Diagnosing anal cancer

This page was reviewed under our medical and editorial policy by

Maurie Markman, MD, President, Medicine & Science at CTCA.

This page was updated on June 8, 2022.

Our doctors perform a comprehensive physical exam and a series of diagnostic tests, which are likely to include a biopsy (an anal tissue sample), to diagnose anal cancer.

Other tests for diagnosing anal cancer include:

Digital rectal exam

In a digital rectal exam (DRE), a doctor inserts a gloved finger into the rectum. This may be the first diagnostic test used to evaluate patients with anal cancer. If the doctor feels something suspicious, he or she may order further tests.

CT scan

A CT (computed tomography) scan imaging test helps doctors determine the stage of anal cancer. CT scans are taken throughout treatment to monitor how the cancer is responding to therapy.


A pelvic MRI (magnetic resonance imaging)—using strong magnetic fields and radio waves to produce detailed images—may help doctors stage the cancer. MRI allows for greater soft tissue contrast than a CT scan.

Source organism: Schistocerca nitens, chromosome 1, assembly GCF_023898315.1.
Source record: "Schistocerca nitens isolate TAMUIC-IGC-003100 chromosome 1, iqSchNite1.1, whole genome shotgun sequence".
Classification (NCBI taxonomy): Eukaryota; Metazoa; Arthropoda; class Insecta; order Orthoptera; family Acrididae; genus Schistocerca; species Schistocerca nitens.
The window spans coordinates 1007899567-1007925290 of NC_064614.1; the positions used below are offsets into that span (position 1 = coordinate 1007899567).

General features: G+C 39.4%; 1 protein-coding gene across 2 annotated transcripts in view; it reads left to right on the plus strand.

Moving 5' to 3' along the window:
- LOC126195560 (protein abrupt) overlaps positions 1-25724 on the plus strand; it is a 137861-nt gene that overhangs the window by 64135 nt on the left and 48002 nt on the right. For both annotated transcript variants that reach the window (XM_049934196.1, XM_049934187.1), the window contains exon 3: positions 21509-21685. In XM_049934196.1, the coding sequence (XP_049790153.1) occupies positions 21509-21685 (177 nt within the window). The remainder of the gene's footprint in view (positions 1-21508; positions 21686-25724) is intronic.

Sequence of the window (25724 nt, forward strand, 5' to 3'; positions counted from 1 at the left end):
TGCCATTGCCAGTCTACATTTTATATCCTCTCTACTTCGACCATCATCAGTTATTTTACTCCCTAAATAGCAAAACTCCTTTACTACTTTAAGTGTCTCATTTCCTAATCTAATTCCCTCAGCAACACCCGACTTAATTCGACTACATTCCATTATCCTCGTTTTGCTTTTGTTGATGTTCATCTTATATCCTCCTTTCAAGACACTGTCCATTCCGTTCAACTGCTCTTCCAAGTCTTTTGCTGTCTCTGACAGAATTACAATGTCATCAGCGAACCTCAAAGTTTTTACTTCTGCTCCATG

PET scan

A PET (positron emission tomography) scan is a nuclear imaging technique that creates detailed, computerized pictures of organs and tissues inside the body and shows areas of abnormal metabolic activity. A PET scan may be helpful in staging anal cancer, as well as indicating how the patient is responding to treatment.

Next topic: How is anal cancer treated?

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